Problem solved - Camera follows path...

If ONLY ONE of the many tutorials I have watched while trying to learn how to have a camera follow along a path had bothered to mention keyframing the “Evaluation” value in the curve/path properties panel, it would have been great. I guess the authors of these videos and/or test tutorials assume that we learners know some things so they don’t bother to mention them. While I certainly DO appreciate the efforts of all those who make these tutorials for those of us who are learning to use Blender, there are many inconsistencies among the tutorials, and actually some downright errors, that it makes it hard to learn things. And there are also different approaches to creating the same things, not that any of them are “wrong”, but that can add to the confusion. But I do appreciate the efforts made by others and I will continue to watch tutorials to learn more. At least I know how to make my camera(s) (or any object) follow a path.

There is one thing I doubt that I will EVER be able to do though, and that is rigging. I have tried it many times, but it’s just too complex, and mine NEVER work. But what I CAN do with Blender is very satisfying. And Blender is free…so how great is that?

Hi bill, yes, it is a tough road… I remember well my time as a complete rookie trying to learn 3dsmax : nothing made sense, obscure words everywhere… plus it was in english and I barely knew ten words or so at the time. Don’t give up, remember why you’re learning this, be it for modeling cool sets or making awesome animation or whatever it be and it’ll help get past the many hurdles.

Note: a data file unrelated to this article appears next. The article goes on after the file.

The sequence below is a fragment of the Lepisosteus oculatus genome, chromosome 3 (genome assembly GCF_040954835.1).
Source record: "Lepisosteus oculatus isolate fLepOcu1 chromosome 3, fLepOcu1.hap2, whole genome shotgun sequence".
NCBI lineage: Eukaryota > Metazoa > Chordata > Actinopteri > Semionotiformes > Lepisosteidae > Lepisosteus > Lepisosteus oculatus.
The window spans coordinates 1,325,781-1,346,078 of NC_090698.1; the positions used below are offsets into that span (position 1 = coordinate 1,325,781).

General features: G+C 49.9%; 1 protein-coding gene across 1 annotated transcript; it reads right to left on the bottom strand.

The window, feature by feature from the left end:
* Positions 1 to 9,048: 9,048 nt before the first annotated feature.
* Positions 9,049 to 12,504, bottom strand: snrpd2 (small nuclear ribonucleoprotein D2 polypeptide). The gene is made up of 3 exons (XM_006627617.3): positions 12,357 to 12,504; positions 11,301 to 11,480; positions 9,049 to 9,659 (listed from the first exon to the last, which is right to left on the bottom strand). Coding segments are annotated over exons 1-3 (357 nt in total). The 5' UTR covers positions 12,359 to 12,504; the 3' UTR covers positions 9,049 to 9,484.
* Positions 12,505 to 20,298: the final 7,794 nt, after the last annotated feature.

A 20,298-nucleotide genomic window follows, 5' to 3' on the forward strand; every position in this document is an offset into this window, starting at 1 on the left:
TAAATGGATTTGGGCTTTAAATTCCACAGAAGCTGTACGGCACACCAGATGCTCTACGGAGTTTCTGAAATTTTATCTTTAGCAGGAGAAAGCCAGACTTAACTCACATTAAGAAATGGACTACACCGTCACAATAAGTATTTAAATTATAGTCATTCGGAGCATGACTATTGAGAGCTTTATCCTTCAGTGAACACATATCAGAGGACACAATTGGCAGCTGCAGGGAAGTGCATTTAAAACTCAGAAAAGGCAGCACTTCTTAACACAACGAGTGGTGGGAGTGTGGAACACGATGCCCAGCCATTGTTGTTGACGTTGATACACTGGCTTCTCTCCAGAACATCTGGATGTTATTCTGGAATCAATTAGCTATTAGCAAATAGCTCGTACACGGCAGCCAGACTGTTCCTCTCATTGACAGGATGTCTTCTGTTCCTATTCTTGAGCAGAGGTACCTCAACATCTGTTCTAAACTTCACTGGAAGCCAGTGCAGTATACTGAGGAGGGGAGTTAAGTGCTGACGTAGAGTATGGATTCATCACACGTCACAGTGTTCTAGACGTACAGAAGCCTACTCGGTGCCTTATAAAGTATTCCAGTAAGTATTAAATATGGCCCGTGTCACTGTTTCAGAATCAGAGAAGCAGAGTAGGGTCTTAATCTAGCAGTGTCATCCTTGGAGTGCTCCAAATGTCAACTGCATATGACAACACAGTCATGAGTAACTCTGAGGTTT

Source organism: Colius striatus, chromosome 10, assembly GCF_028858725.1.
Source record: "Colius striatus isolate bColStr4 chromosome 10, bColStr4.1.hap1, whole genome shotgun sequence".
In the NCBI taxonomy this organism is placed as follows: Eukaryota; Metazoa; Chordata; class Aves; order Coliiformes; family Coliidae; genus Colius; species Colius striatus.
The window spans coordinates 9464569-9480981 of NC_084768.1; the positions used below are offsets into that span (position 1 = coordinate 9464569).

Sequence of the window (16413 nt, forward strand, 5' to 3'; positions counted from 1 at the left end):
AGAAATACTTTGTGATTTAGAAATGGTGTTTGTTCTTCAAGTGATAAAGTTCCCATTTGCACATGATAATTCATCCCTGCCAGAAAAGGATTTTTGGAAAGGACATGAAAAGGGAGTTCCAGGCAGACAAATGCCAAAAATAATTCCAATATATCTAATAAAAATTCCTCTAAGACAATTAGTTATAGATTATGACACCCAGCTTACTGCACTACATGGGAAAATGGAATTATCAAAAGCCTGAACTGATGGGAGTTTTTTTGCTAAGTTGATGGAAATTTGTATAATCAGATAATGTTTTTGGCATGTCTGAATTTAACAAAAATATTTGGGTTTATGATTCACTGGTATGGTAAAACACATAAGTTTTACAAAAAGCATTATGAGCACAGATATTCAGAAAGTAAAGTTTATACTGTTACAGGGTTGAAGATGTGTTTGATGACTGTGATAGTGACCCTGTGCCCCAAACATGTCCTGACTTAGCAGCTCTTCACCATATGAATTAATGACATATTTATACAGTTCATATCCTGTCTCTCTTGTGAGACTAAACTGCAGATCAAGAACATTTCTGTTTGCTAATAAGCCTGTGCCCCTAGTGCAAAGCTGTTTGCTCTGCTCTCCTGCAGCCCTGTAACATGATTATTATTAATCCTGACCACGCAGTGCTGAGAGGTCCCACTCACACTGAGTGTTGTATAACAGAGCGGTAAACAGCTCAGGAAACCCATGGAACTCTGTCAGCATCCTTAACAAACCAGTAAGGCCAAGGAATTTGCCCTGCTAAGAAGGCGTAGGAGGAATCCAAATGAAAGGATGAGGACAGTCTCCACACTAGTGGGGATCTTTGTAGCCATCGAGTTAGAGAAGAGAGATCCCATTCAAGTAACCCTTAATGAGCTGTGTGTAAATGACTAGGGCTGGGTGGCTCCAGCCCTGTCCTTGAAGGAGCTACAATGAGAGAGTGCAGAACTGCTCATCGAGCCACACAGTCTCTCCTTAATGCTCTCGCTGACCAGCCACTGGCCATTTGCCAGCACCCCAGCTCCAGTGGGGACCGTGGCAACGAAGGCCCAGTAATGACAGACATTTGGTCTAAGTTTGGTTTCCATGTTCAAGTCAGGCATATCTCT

Rigging, I once thought I would never touch, but it became my side job. It is so satisfyingly logical that it is a delicacy for anyone with a “curious engineer” mindset. It could very well be your case too. Good rigging tuts are rare though, I’ll give you that… play with armatures and the constraint system, learn how to use drivers, etc and you’ll be well on your way already. Feel free to ask anything in this section.


Hadriscus, thanks for the encouragement. It’s some of the simplest things that a tutor could include, but doesn’t, that can make all the difference. Some tutorials fail to even mention which version of Blender is being used, and that alone can make following along become a problem. I usually watch the video on my tablet while following along, keystroke by keystroke, on my computer in Blender. But usually things go OK for a while, and then, my object/scene/material etc. goes off…doesn’t do what the tutorial is doing. It might be a different version, or ONE little checked box somewhere that the tutor had checked (or unchecked) but forgot to mention it! And then it’s a guessing game to try to get back on track with it. I’ve gotten fairly good about modeling (but not organic stuff or sculpting), materials, UV unwrapping, keyframes for all kinds of things, like colors, values etc., shape keys, physics (cloth and fire OK, not so good with fluids…they always look like little cubes). But I can make a piece of cloth start out blowing in the wind, then after a few seconds have it fly away, have multiple cameras track it, etc. Some other stuff too, like clip editing and image sequencing I am OK. But there is a lot to learn. Keeps me busy though, so that’s good.

Yes I see where you’re coming from, and tell you what, you know way more than I do in regards to simulations - I can’t do what you mentioned. In the end it comes down to practice… hitting buttons and trying to understand what they do… googling stuff at length… and ideally having access to some sort of community, which this place is all about. Could be a school, could be an online forum, but having others around you struggling as much as you do and helping you, it’s what completes the learning process, I think.


It is a steep learning curve for sure. But even if I will never master ALL of Blender (which is a LOT of stuff!, I still enjoy using it and doing what I can do. It is good to have this community, and most of the people here are very willing to help.